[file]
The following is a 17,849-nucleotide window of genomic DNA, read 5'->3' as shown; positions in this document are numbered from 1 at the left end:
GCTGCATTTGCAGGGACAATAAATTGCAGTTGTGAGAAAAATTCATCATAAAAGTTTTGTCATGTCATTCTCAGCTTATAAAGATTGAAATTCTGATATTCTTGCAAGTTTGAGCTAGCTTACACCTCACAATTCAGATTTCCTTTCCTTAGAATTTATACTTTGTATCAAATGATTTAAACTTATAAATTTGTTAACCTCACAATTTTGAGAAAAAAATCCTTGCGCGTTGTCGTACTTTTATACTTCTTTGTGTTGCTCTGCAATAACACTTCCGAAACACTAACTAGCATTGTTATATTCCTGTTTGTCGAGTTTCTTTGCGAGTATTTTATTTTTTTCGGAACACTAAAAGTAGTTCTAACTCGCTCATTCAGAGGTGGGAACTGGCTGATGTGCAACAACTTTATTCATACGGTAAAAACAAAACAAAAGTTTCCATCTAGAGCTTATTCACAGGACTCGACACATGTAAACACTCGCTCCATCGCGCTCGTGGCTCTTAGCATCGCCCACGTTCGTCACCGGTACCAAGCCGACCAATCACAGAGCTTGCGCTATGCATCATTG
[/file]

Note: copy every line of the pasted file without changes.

The following is a 17,849-nucleotide window of genomic DNA, read 5'->3' as shown; positions in this document are numbered from 1 at the left end:
GCTGCATTTGCAGGGACAATAAATTGCAGTTGTGAGAAAAATTCATCATAAAAGTTTTGTCATGTCATTCTCAGCTTATAAAGATTGAAATTCTGATATTCTTGCAAGTTTGAGCTAGCTTACACCTCACAATTCAGATTTCCTTTCCTTAGAATTTATACTTTGTATCAAATGATTTAAACTTATAAATTTGTTAACCTCACAATTTTGAGAAAAAAATCCTTGCGCGTTGTCGTACTTTTATACTTCTTTGTGTTGCTCTGCAATAACACTTCCGAAACACTAACTAGCATTGTTATATTCCTGTTTGTCGAGTTTCTTTGCGAGTATTTTATTTTTTTCGGAACACTAAAAGTAGTTCTAACTCGCTCATTCAGAGGTGGGAACTGGCTGATGTGCAACAACTTTATTCATACGGTAAAAACAAAACAAAAGTTTCCATCTAGAGCTTATTCACAGGACTCGACACATGTAAACACTCGCTCCATCGCGCTCGTGGCTCTTAGCATCGCCCACGTTCGTCACCGGTACCAAGCCGACCAATCACAGAGCTTGCGCTATGCATCATTG